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The Phiz Illustrations IN PRINT

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Publication 102 By mhearn on Sunday, August 26, 2001 at 20:58   
Location: Unavailable   Registered: Sunday, August 26, 2001  Posts: 4    Search for other posts by mhearn Search   Quote
Yesterday I completed DC for the sixth time. Still holds up, and I always get something fresh out of it. But as meticulous as Dickens is there are several details that have always eluded me. For starters, there are no dates given in the book, so we have no idea of when David was born, nor from what age he is telling the story. When he records the last key incident in the book, Dan Pegotty's visit, we learn ten years have passed since the main action of the story, by which time he has married Agnes and borne several children. I would guess we leave David at around age 35, but is it 35 in Dickens' 1850 when the novel appeared (which would have David born around 1815) or an earlier era?

As to some characters, while his understated delineation in the case of Mr. Wickfield and Martha (alcoholism and prostitution are never mentioned) is superb, we are never made clear about what it is Dora acutally dies of (one could fill in the blanks from everything from TB to a miscarriage) and one questions the possibility of homosexuality on the part of Mr. Creakle and repressed incest on that of the Murdstones. (And Jane Murdstone is clearly a repressed lesbian. Dora's companion, indeed!) And the Mrs.Steerforth Rosa Dardle relationship can be clearly seen for what it is--codepedency. Which leaves me to conclude that while detractors may denounce DC as sentimental romanticism (I do NOT agree!) there is so much in it demonstrating Dickens' ability to gaze into the darkness of the human soul. The novel could easily have been entitled the phrase that resounds throughout--The Undisciplined Heart--since the story is essentially about David's search and finding of such.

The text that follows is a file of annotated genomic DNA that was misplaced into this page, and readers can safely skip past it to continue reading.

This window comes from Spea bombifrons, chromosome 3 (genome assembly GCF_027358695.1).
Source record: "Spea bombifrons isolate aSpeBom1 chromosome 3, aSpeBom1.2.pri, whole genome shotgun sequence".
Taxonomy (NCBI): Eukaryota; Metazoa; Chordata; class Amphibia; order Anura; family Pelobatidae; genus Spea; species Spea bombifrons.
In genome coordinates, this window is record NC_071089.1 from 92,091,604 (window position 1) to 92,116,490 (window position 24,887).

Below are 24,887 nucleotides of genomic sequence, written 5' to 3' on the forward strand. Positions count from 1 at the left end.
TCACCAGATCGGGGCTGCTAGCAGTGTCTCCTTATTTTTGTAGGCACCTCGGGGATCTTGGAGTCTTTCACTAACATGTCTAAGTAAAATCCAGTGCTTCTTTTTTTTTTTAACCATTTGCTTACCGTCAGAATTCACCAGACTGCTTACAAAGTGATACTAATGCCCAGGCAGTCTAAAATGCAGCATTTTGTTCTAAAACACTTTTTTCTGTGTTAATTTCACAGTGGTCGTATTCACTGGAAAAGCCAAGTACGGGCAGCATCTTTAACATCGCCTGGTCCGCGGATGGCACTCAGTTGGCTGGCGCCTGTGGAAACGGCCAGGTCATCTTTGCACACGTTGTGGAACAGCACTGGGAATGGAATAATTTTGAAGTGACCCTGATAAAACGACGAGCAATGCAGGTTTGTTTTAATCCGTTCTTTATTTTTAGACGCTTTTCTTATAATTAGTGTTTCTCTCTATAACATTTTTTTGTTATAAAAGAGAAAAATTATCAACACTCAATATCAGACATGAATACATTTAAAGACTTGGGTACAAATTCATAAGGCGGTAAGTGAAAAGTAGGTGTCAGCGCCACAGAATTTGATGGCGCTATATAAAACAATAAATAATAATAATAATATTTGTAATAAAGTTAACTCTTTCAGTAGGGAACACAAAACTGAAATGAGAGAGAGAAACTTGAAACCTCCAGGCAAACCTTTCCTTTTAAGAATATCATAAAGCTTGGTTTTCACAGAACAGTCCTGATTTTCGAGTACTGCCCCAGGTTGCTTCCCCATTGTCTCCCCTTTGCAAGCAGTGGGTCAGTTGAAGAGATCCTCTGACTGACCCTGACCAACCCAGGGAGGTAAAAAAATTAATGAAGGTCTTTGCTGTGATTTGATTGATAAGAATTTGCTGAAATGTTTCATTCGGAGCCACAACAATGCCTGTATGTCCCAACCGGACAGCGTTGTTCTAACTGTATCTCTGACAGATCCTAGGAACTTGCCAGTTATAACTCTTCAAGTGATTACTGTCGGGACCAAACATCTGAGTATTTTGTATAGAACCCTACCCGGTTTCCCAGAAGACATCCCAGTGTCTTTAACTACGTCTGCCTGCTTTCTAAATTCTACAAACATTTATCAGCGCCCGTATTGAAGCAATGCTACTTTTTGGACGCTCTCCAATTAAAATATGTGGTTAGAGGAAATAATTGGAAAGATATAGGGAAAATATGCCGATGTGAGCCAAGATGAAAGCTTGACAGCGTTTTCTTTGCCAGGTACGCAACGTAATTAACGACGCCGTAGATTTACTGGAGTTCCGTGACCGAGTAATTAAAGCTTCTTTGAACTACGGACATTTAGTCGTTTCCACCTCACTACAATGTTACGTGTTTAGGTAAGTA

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The Phiz Illustrations IN PRINT

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